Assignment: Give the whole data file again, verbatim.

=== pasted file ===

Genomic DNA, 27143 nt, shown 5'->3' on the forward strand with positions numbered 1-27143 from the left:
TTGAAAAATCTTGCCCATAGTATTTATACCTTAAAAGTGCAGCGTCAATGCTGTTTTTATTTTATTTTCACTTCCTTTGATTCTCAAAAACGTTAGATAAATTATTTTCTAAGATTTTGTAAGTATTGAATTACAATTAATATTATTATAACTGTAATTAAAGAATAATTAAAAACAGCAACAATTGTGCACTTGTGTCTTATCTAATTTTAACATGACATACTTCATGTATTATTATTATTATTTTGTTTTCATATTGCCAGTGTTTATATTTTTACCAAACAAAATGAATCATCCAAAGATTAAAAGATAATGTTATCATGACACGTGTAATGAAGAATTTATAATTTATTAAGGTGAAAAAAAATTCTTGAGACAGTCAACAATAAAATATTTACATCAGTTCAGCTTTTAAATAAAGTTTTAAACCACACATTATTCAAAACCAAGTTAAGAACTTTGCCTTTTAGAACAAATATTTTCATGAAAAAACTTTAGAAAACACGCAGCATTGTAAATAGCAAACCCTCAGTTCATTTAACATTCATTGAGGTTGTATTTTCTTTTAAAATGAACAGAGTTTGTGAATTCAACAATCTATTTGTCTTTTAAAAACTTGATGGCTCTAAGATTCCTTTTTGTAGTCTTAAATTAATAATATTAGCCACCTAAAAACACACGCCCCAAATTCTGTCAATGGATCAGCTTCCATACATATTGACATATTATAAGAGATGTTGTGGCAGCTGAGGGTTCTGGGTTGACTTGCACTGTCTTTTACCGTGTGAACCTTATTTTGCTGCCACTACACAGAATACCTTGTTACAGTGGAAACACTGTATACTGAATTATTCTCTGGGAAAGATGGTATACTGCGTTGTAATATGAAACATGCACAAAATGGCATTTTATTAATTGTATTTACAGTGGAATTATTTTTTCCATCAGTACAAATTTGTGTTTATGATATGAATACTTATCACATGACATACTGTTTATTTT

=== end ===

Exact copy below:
Genomic DNA, 27143 nt, shown 5'->3' on the forward strand with positions numbered 1-27143 from the left:
TTGAAAAATCTTGCCCATAGTATTTATACCTTAAAAGTGCAGCGTCAATGCTGTTTTTATTTTATTTTCACTTCCTTTGATTCTCAAAAACGTTAGATAAATTATTTTCTAAGATTTTGTAAGTATTGAATTACAATTAATATTATTATAACTGTAATTAAAGAATAATTAAAAACAGCAACAATTGTGCACTTGTGTCTTATCTAATTTTAACATGACATACTTCATGTATTATTATTATTATTTTGTTTTCATATTGCCAGTGTTTATATTTTTACCAAACAAAATGAATCATCCAAAGATTAAAAGATAATGTTATCATGACACGTGTAATGAAGAATTTATAATTTATTAAGGTGAAAAAAAATTCTTGAGACAGTCAACAATAAAATATTTACATCAGTTCAGCTTTTAAATAAAGTTTTAAACCACACATTATTCAAAACCAAGTTAAGAACTTTGCCTTTTAGAACAAATATTTTCATGAAAAAACTTTAGAAAACACGCAGCATTGTAAATAGCAAACCCTCAGTTCATTTAACATTCATTGAGGTTGTATTTTCTTTTAAAATGAACAGAGTTTGTGAATTCAACAATCTATTTGTCTTTTAAAAACTTGATGGCTCTAAGATTCCTTTTTGTAGTCTTAAATTAATAATATTAGCCACCTAAAAACACACGCCCCAAATTCTGTCAATGGATCAGCTTCCATACATATTGACATATTATAAGAGATGTTGTGGCAGCTGAGGGTTCTGGGTTGACTTGCACTGTCTTTTACCGTGTGAACCTTATTTTGCTGCCACTACACAGAATACCTTGTTACAGTGGAAACACTGTATACTGAATTATTCTCTGGGAAAGATGGTATACTGCGTTGTAATATGAAACATGCACAAAATGGCATTTTATTAATTGTATTTACAGTGGAATTATTTTTTCCATCAGTACAAATTTGTGTTTATGATATGAATACTTATCACATGACATACTGTTTATTTT